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Though the likelihood of developing both COVID-19 and the flu at the same time is currently low, it’s possible, and some people may be at greater risk than others. Adene Sanchez/Getty Images
  • “Flurona” is a term that’s been coined to describe when a person has both the flu and COVID-19 at the same.
  • While it’s not clear how sick having both viruses could make people, medical experts say at-risk populations should take measures to protect themselves against both the flu and COVID-19.
  • Getting the flu shot and COVID-19 vaccines are the best way to reduce your risk of severe complications from both viruses.

This month, a pregnant woman in Israel was diagnosed with both influenza and COVID-19, making hers the first documented case of what’s being called “flurona.”

Last year, experts worried about the possibility of people developing both COVID-19 and influenza at the same time, but they’re even more concerned this year.

“Last year, there wasn’t very much influenza at all, so there wasn’t much opportunity last year to learn about these simultaneous infections,” Dr. William Schaffner, professor of preventive medicine and infectious diseases at Vanderbilt University Medical Center in Nashville, Tennessee, told Healthline.

Current Centers for Disease Controls and Prevention (CDC) data indicates that the country is on track for an influenza season of at least average severity. This severity can be “substantial” on its own, says Schaffner, but could be detrimental when combined with COVID-19.

With more businesses opening up, less physical distancing, and more children attending in-person school, the flu virus can now circulate more easily.

Schaffner says that children are the greatest spreaders of influenza because when children contract the flu virus, they produce more virus than adults do and shed the virus for longer periods of time.

“They are back in school, so it will be spread there and then they bring it home and give it to their parents, Aunt Susie, grandparents, neighbors,” he said.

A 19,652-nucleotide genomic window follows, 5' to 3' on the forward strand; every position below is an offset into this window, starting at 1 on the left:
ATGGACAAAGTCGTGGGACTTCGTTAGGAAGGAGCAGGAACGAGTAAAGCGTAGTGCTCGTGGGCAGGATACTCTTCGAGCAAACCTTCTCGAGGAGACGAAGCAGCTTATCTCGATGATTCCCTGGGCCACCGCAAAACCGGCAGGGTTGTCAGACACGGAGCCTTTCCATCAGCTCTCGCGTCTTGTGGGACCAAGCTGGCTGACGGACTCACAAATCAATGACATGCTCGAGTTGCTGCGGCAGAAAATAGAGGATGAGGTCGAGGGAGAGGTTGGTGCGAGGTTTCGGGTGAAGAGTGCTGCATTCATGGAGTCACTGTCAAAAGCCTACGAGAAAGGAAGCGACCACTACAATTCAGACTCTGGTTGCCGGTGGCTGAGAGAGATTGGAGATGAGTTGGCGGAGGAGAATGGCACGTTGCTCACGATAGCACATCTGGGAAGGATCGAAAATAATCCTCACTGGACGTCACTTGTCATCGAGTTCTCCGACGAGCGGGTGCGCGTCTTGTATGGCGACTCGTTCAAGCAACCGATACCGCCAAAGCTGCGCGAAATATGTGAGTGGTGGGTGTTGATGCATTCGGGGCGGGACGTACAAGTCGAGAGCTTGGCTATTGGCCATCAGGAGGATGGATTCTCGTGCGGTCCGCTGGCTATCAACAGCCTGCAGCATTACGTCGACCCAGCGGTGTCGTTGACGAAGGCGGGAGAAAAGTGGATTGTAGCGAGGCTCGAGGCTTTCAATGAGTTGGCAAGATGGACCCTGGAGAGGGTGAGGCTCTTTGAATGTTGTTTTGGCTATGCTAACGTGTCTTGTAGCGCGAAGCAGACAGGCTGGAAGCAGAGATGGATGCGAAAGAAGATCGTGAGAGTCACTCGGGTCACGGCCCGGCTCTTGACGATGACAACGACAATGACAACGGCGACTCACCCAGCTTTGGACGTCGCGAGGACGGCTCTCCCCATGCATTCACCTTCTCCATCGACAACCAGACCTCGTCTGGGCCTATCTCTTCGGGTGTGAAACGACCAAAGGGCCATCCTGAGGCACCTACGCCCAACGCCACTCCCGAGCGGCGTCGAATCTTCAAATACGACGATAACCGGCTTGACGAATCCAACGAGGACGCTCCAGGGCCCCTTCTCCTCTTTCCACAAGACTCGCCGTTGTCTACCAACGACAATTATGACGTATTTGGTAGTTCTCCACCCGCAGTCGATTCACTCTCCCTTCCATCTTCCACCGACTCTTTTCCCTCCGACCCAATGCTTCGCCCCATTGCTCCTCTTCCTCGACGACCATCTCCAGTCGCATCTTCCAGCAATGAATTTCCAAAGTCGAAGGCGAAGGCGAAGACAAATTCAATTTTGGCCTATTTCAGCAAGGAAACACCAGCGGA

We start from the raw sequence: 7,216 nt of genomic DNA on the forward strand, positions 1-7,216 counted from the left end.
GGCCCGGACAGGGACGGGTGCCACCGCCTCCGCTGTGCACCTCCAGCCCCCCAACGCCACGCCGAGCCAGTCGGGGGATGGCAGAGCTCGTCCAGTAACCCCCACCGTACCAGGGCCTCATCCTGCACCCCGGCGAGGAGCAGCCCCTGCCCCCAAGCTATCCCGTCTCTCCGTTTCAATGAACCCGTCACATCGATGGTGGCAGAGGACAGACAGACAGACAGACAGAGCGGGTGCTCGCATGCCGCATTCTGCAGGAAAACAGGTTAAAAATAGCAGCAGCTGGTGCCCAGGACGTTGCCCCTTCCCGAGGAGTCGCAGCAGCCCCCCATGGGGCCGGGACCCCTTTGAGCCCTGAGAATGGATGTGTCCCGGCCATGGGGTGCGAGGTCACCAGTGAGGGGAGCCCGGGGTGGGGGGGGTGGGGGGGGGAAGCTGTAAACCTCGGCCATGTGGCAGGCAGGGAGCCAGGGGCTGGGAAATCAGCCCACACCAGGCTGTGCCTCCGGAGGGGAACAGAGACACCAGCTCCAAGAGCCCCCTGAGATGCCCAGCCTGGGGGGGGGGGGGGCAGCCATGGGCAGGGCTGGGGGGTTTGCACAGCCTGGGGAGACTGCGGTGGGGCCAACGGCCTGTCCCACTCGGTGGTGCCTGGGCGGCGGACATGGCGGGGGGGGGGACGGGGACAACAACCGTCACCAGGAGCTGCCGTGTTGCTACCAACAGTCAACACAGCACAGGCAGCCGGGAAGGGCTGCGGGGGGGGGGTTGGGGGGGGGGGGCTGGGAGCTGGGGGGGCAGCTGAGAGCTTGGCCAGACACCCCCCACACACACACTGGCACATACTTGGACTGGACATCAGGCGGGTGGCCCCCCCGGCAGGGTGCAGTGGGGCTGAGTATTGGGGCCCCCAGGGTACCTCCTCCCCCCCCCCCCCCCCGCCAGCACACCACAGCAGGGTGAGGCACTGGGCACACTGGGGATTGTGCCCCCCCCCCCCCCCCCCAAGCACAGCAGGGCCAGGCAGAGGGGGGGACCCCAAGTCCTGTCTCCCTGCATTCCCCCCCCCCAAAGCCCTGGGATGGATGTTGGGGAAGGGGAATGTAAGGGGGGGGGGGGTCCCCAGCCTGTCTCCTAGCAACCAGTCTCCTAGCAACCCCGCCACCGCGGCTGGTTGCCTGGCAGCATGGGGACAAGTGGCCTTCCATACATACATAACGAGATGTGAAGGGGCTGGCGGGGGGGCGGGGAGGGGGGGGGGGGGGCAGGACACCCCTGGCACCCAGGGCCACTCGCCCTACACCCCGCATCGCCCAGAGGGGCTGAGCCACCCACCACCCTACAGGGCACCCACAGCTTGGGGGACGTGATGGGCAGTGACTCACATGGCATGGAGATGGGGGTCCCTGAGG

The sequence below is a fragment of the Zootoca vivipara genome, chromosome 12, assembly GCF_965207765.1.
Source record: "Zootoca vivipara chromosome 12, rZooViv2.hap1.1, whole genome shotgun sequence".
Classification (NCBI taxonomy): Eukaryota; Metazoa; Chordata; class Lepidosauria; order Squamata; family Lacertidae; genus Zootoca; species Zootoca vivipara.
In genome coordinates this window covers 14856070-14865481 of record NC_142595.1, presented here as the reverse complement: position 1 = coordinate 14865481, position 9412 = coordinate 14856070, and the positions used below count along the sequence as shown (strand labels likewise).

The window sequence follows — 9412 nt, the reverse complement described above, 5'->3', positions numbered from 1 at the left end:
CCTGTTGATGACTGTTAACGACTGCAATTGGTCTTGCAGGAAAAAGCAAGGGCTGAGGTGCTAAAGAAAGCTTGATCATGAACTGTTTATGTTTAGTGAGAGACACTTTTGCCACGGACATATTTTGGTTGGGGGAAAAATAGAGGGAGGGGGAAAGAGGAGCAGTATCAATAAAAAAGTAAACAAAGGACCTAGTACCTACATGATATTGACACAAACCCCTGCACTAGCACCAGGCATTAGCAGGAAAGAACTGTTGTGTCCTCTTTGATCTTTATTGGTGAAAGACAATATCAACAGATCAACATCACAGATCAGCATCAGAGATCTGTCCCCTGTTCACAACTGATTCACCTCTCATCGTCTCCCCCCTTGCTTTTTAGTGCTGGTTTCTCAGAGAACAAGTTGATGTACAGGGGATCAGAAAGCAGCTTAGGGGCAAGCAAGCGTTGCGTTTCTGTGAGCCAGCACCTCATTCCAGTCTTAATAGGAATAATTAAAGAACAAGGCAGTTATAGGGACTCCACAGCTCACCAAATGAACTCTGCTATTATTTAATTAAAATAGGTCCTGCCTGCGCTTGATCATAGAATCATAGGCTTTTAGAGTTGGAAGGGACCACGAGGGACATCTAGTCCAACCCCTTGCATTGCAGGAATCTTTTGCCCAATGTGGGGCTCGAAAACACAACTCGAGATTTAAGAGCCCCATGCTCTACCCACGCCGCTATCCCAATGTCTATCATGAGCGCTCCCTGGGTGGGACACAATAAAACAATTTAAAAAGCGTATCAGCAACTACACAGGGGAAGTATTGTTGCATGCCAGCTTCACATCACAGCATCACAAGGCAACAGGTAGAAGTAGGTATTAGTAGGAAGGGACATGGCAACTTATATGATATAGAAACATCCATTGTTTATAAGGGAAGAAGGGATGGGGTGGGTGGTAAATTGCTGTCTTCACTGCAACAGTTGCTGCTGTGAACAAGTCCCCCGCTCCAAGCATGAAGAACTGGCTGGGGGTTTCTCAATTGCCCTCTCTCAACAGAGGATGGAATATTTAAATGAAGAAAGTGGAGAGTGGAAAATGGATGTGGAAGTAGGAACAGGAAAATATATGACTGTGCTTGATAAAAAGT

With COVID-19 cases high, the entire healthcare system is under stress, and if flu takes off, it could put an even greater stress on the healthcare system.

“When we have a big flu season all by itself, absent COVID, you can fill hospitals with flu patients, so you can imagine if we even have a middling influenza season during the pandemic, that could really stress hospitals and outpatient settings,” said Schaffner.

Dr. Laura Boyd, a primary care physician at Elmhurst-Edward Health Center in Addison, Illinois, said her health system is bogged down with COVID-19, and a surge of the flu will tax it further.

“We are already short-staffed due to illness within our own staff, and our call loads have doubled along with the need for office visits,” Boyd told Healthline.

Scientists know that it’s possible to get two infections at the same time. Boyd explains that when the immune system is weakened from one infection, it allows easy access for another infection.

“We have seen a lot of coinfections of COVID-19 and strep throat lately,” she said.

While scientists know it’s possible to develop COVID-19 and influenza at the same time, it’s too early to determine exactly how sick flurona could make people.

“We don’t know if getting both the flu and COVID will make you really sick, but I’d worry if I was predisposed to pneumonia, or if I were more likely to be hospitalized because I have the two infections,” said Schaffner.

However, he points out that both influenza and COVID-19 strike the same groups most seriously, including older people, those with obesity, compromised immune systems, and underlying conditions, such as diabetes, lung disease, heart disease, and more.

Because COVID-19 is rampant across the United States, looking into how much influenza is in your community can help determine your risk for flurona.

“Although in general, flu is picking up now across the country, it hits areas at different times, so we would expect to see some more reports about [flurona] as influenza spreads across the country,” said Schaffner.

While uncertainty surrounds flurona, Schaffner says that wearing masks and physical distancing can help decrease the spread of both viruses. However, he emphasizes that your best defense is getting vaccinated for both influenza and COVID-19.

“As I’ve been out promoting the flu shot, there is a general finding of people forgetting about flu because they’re so concentrated on COVID, and there is also real vaccine fatigue, which is understandable,” he explained.

Because the coronavirus and the flu are different viruses and aren’t related in any way, it’s important to get vaccinated against both for protection against both. One doesn’t protect against the other.

While you can still get COVID-19 and the flu if you’re vaccinated for both, Boyd says that the flu and COVID vaccines will significantly decrease your likelihood of having severe symptoms.

“It’s still the unvaccinated who are having the most reactions and ending up in the hospital versus the vaccinated. Vaccinated people have significantly mild symptoms compared to those who are not vaccinated. That will be the same with the flu,” she said.

The CDC states that it’s safe to get both vaccines at the same time.

“After you get the two vaccines, you are likely to have two sore arms, but it doesn’t appear that you’re going to get more headache, fever, body aches — all which occur more frequently with the COVID vaccine than flu,” said Schaffner.